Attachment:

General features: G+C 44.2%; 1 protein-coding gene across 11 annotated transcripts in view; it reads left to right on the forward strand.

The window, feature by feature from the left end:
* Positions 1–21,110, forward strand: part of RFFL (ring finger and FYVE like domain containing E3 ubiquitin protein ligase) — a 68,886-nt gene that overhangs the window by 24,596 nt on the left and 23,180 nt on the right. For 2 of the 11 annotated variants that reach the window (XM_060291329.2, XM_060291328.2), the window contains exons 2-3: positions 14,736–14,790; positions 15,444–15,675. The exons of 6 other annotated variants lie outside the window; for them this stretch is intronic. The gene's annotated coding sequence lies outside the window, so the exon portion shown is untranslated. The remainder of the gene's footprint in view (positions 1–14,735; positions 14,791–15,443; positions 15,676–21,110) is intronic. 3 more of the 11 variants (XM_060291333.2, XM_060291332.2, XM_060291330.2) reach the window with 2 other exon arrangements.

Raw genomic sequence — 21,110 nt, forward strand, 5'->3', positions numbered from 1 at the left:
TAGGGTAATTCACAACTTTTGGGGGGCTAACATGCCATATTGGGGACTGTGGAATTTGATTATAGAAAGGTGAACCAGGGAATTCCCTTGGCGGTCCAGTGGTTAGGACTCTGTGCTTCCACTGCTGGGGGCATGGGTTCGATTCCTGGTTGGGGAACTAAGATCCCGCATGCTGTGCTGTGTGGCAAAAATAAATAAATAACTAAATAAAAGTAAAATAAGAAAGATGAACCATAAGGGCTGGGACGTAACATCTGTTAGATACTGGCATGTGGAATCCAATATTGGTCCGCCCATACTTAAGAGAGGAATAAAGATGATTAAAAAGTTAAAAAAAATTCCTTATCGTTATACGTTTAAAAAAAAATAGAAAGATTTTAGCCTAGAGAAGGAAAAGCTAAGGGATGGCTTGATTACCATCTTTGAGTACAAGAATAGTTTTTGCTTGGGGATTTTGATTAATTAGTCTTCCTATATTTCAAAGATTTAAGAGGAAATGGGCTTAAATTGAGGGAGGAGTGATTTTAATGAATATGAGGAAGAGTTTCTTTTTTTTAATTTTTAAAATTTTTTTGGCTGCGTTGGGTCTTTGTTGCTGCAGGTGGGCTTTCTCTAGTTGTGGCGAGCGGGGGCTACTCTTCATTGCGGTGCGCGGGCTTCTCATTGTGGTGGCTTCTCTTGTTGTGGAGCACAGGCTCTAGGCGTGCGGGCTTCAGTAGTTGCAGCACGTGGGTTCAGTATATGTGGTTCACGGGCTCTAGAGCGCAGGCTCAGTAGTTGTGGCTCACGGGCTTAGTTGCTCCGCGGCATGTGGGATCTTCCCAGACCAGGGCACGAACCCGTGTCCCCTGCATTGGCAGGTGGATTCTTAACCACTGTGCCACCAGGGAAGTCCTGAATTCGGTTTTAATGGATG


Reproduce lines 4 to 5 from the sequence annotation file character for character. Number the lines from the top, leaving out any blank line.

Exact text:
Raw genomic sequence — 21,110 nt, forward strand, 5'->3', positions numbered from 1 at the left:
TAGGGTAATTCACAACTTTTGGGGGGCTAACATGCCATATTGGGGACTGTGGAATTTGATTATAGAAAGGTGAACCAGGGAATTCCCTTGGCGGTCCAGTGGTTAGGACTCTGTGCTTCCACTGCTGGGGGCATGGGTTCGATTCCTGGTTGGGGAACTAAGATCCCGCATGCTGTGCTGTGTGGCAAAAATAAATAAATAACTAAATAAAAGTAAAATAAGAAAGATGAACCATAAGGGCTGGGACGTAACATCTGTTAGATACTGGCATGTGGAATCCAATATTGGTCCGCCCATACTTAAGAGAGGAATAAAGATGATTAAAAAGTTAAAAAAAATTCCTTATCGTTATACGTTTAAAAAAAAATAGAAAGATTTTAGCCTAGAGAAGGAAAAGCTAAGGGATGGCTTGATTACCATCTTTGAGTACAAGAATAGTTTTTGCTTGGGGATTTTGATTAATTAGTCTTCCTATATTTCAAAGATTTAAGAGGAAATGGGCTTAAATTGAGGGAGGAGTGATTTTAATGAATATGAGGAAGAGTTTCTTTTTTTTAATTTTTAAAATTTTTTTGGCTGCGTTGGGTCTTTGTTGCTGCAGGTGGGCTTTCTCTAGTTGTGGCGAGCGGGGGCTACTCTTCATTGCGGTGCGCGGGCTTCTCATTGTGGTGGCTTCTCTTGTTGTGGAGCACAGGCTCTAGGCGTGCGGGCTTCAGTAGTTGCAGCACGTGGGTTCAGTATATGTGGTTCACGGGCTCTAGAGCGCAGGCTCAGTAGTTGTGGCTCACGGGCTTAGTTGCTCCGCGGCATGTGGGATCTTCCCAGACCAGGGCACGAACCCGTGTCCCCTGCATTGGCAGGTGGATTCTTAACCACTGTGCCACCAGGGAAGTCCTGAATTCGGTTTTAATGGATG